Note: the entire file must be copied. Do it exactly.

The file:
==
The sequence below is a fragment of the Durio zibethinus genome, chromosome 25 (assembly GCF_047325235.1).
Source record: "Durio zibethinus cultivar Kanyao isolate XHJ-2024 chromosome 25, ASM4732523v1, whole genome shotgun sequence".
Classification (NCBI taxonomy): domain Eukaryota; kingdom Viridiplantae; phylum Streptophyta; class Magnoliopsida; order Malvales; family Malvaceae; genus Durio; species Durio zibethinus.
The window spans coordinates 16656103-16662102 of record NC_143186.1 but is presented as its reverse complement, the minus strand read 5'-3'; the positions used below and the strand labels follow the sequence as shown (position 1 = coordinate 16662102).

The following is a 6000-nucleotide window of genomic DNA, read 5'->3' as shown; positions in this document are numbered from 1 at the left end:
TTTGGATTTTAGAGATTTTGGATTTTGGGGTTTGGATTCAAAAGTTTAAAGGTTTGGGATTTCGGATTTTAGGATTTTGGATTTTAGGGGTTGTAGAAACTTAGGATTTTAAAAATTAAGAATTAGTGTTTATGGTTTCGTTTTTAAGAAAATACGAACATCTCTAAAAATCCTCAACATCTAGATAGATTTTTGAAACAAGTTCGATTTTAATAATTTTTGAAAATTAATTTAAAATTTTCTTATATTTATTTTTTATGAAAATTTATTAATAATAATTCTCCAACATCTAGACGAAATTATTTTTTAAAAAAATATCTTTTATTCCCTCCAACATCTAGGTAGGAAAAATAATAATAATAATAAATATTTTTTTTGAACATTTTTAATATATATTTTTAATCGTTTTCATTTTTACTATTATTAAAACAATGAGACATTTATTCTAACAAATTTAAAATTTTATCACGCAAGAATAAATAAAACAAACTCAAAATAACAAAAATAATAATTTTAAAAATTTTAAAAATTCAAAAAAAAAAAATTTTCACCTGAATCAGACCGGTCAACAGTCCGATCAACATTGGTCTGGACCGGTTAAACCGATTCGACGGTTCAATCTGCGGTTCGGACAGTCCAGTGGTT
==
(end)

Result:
The sequence below is a fragment of the Durio zibethinus genome, chromosome 25 (assembly GCF_047325235.1).
Source record: "Durio zibethinus cultivar Kanyao isolate XHJ-2024 chromosome 25, ASM4732523v1, whole genome shotgun sequence".
Classification (NCBI taxonomy): domain Eukaryota; kingdom Viridiplantae; phylum Streptophyta; class Magnoliopsida; order Malvales; family Malvaceae; genus Durio; species Durio zibethinus.
The window spans coordinates 16656103-16662102 of record NC_143186.1 but is presented as its reverse complement, the minus strand read 5'-3'; the positions used below and the strand labels follow the sequence as shown (position 1 = coordinate 16662102).

The following is a 6000-nucleotide window of genomic DNA, read 5'->3' as shown; positions in this document are numbered from 1 at the left end:
TTTGGATTTTAGAGATTTTGGATTTTGGGGTTTGGATTCAAAAGTTTAAAGGTTTGGGATTTCGGATTTTAGGATTTTGGATTTTAGGGGTTGTAGAAACTTAGGATTTTAAAAATTAAGAATTAGTGTTTATGGTTTCGTTTTTAAGAAAATACGAACATCTCTAAAAATCCTCAACATCTAGATAGATTTTTGAAACAAGTTCGATTTTAATAATTTTTGAAAATTAATTTAAAATTTTCTTATATTTATTTTTTATGAAAATTTATTAATAATAATTCTCCAACATCTAGACGAAATTATTTTTTAAAAAAATATCTTTTATTCCCTCCAACATCTAGGTAGGAAAAATAATAATAATAATAAATATTTTTTTTGAACATTTTTAATATATATTTTTAATCGTTTTCATTTTTACTATTATTAAAACAATGAGACATTTATTCTAACAAATTTAAAATTTTATCACGCAAGAATAAATAAAACAAACTCAAAATAACAAAAATAATAATTTTAAAAATTTTAAAAATTCAAAAAAAAAAAATTTTCACCTGAATCAGACCGGTCAACAGTCCGATCAACATTGGTCTGGACCGGTTAAACCGATTCGACGGTTCAATCTGCGGTTCGGACAGTCCAGTGGTT